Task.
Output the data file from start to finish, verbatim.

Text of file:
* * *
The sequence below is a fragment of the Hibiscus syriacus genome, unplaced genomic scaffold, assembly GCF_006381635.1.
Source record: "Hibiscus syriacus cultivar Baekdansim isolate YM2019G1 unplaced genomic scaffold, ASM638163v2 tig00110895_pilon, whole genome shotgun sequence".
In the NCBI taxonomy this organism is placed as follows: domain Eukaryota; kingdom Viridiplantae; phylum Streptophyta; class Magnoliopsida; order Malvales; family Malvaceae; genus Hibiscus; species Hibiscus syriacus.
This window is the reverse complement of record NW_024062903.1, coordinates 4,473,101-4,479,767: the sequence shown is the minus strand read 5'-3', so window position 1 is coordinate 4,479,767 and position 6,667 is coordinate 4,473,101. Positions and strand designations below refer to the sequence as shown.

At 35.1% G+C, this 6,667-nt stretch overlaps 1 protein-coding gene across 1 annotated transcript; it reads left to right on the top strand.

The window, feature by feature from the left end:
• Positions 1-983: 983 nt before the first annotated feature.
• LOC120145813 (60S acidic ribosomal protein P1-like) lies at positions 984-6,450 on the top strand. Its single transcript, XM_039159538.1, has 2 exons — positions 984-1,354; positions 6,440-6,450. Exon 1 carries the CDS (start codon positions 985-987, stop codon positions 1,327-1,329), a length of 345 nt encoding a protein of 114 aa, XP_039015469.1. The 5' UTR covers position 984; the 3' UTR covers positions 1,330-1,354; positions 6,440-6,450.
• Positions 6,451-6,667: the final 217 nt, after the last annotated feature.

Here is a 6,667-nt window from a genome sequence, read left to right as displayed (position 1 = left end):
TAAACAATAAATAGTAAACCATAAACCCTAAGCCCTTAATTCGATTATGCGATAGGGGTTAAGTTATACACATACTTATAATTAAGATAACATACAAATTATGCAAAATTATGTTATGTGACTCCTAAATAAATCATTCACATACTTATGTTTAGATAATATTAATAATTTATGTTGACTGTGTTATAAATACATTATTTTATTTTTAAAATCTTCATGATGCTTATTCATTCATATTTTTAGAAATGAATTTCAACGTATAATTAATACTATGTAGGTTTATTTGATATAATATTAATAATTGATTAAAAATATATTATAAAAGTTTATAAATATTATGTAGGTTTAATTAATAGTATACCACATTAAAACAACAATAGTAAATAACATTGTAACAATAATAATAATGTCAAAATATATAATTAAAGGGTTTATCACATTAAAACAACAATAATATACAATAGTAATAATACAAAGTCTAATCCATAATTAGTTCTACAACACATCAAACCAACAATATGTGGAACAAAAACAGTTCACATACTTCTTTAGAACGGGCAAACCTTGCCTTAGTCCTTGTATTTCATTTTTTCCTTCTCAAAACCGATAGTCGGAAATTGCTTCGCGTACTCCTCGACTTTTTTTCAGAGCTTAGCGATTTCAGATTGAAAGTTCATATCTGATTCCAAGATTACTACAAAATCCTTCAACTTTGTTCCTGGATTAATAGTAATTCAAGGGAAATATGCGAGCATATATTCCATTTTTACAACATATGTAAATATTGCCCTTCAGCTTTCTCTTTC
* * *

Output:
The sequence below is a fragment of the Hibiscus syriacus genome, unplaced genomic scaffold, assembly GCF_006381635.1.
Source record: "Hibiscus syriacus cultivar Baekdansim isolate YM2019G1 unplaced genomic scaffold, ASM638163v2 tig00110895_pilon, whole genome shotgun sequence".
In the NCBI taxonomy this organism is placed as follows: domain Eukaryota; kingdom Viridiplantae; phylum Streptophyta; class Magnoliopsida; order Malvales; family Malvaceae; genus Hibiscus; species Hibiscus syriacus.
This window is the reverse complement of record NW_024062903.1, coordinates 4,473,101-4,479,767: the sequence shown is the minus strand read 5'-3', so window position 1 is coordinate 4,479,767 and position 6,667 is coordinate 4,473,101. Positions and strand designations below refer to the sequence as shown.

At 35.1% G+C, this 6,667-nt stretch overlaps 1 protein-coding gene across 1 annotated transcript; it reads left to right on the top strand.

The window, feature by feature from the left end:
• Positions 1-983: 983 nt before the first annotated feature.
• LOC120145813 (60S acidic ribosomal protein P1-like) lies at positions 984-6,450 on the top strand. Its single transcript, XM_039159538.1, has 2 exons — positions 984-1,354; positions 6,440-6,450. Exon 1 carries the CDS (start codon positions 985-987, stop codon positions 1,327-1,329), a length of 345 nt encoding a protein of 114 aa, XP_039015469.1. The 5' UTR covers position 984; the 3' UTR covers positions 1,330-1,354; positions 6,440-6,450.
• Positions 6,451-6,667: the final 217 nt, after the last annotated feature.

Here is a 6,667-nt window from a genome sequence, read left to right as displayed (position 1 = left end):
TAAACAATAAATAGTAAACCATAAACCCTAAGCCCTTAATTCGATTATGCGATAGGGGTTAAGTTATACACATACTTATAATTAAGATAACATACAAATTATGCAAAATTATGTTATGTGACTCCTAAATAAATCATTCACATACTTATGTTTAGATAATATTAATAATTTATGTTGACTGTGTTATAAATACATTATTTTATTTTTAAAATCTTCATGATGCTTATTCATTCATATTTTTAGAAATGAATTTCAACGTATAATTAATACTATGTAGGTTTATTTGATATAATATTAATAATTGATTAAAAATATATTATAAAAGTTTATAAATATTATGTAGGTTTAATTAATAGTATACCACATTAAAACAACAATAGTAAATAACATTGTAACAATAATAATAATGTCAAAATATATAATTAAAGGGTTTATCACATTAAAACAACAATAATATACAATAGTAATAATACAAAGTCTAATCCATAATTAGTTCTACAACACATCAAACCAACAATATGTGGAACAAAAACAGTTCACATACTTCTTTAGAACGGGCAAACCTTGCCTTAGTCCTTGTATTTCATTTTTTCCTTCTCAAAACCGATAGTCGGAAATTGCTTCGCGTACTCCTCGACTTTTTTTCAGAGCTTAGCGATTTCAGATTGAAAGTTCATATCTGATTCCAAGATTACTACAAAATCCTTCAACTTTGTTCCTGGATTAATAGTAATTCAAGGGAAATATGCGAGCATATATTCCATTTTTACAACATATGTAAATATTGCCCTTCAGCTTTCTCTTTC